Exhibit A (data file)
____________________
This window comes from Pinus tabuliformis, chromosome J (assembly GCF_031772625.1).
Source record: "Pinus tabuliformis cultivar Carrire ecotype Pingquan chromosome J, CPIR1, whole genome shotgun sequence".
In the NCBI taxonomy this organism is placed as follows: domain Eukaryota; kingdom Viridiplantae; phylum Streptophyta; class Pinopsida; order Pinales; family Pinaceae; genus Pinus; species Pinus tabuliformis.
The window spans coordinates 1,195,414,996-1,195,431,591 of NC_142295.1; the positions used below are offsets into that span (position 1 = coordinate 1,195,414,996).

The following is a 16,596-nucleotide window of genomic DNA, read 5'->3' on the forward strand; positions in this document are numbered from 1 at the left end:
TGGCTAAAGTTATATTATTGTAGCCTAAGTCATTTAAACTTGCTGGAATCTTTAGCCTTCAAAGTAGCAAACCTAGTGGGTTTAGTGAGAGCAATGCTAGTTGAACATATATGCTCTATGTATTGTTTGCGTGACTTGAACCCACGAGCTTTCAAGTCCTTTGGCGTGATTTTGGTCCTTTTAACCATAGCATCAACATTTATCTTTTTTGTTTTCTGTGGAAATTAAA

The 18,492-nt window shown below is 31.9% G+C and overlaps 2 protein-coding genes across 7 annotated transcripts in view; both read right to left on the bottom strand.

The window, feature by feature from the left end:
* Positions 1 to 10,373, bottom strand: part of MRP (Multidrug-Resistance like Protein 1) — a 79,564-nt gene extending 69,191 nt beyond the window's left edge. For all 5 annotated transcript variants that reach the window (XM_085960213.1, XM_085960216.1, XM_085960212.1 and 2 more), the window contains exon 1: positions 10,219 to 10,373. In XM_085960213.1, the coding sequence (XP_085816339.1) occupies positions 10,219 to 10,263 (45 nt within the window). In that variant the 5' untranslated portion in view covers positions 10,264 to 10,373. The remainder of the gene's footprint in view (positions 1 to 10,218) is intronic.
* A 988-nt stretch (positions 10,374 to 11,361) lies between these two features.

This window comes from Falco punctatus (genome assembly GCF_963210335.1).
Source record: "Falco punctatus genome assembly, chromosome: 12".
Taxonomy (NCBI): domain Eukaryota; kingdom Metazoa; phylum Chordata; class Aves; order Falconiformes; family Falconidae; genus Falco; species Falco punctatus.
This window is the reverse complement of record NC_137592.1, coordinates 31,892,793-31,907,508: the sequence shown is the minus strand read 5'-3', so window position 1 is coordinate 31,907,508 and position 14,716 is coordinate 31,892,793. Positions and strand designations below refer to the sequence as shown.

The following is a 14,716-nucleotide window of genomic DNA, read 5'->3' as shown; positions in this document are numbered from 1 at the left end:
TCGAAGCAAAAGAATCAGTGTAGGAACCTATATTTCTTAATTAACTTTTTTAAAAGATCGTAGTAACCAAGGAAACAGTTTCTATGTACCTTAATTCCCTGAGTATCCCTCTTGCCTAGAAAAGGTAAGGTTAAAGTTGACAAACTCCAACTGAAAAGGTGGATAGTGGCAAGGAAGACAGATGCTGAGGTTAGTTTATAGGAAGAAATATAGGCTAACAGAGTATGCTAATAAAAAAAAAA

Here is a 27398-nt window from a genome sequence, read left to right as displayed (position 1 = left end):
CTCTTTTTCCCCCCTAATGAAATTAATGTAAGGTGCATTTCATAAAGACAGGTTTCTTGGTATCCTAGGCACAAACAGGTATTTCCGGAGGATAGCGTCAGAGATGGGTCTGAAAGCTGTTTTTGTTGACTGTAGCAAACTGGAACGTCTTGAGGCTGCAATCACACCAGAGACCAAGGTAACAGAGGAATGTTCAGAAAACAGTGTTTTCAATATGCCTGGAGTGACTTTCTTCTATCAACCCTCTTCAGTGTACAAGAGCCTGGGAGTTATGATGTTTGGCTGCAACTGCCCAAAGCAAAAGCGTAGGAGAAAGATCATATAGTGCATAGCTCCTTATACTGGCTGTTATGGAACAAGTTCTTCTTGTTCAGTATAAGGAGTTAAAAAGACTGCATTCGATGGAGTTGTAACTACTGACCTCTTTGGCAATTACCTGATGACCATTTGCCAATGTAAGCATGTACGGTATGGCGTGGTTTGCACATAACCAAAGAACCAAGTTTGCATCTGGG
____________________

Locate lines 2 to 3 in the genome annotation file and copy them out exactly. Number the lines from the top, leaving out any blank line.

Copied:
Source record: "Pinus tabuliformis cultivar Carrire ecotype Pingquan chromosome J, CPIR1, whole genome shotgun sequence".
In the NCBI taxonomy this organism is placed as follows: domain Eukaryota; kingdom Viridiplantae; phylum Streptophyta; class Pinopsida; order Pinales; family Pinaceae; genus Pinus; species Pinus tabuliformis.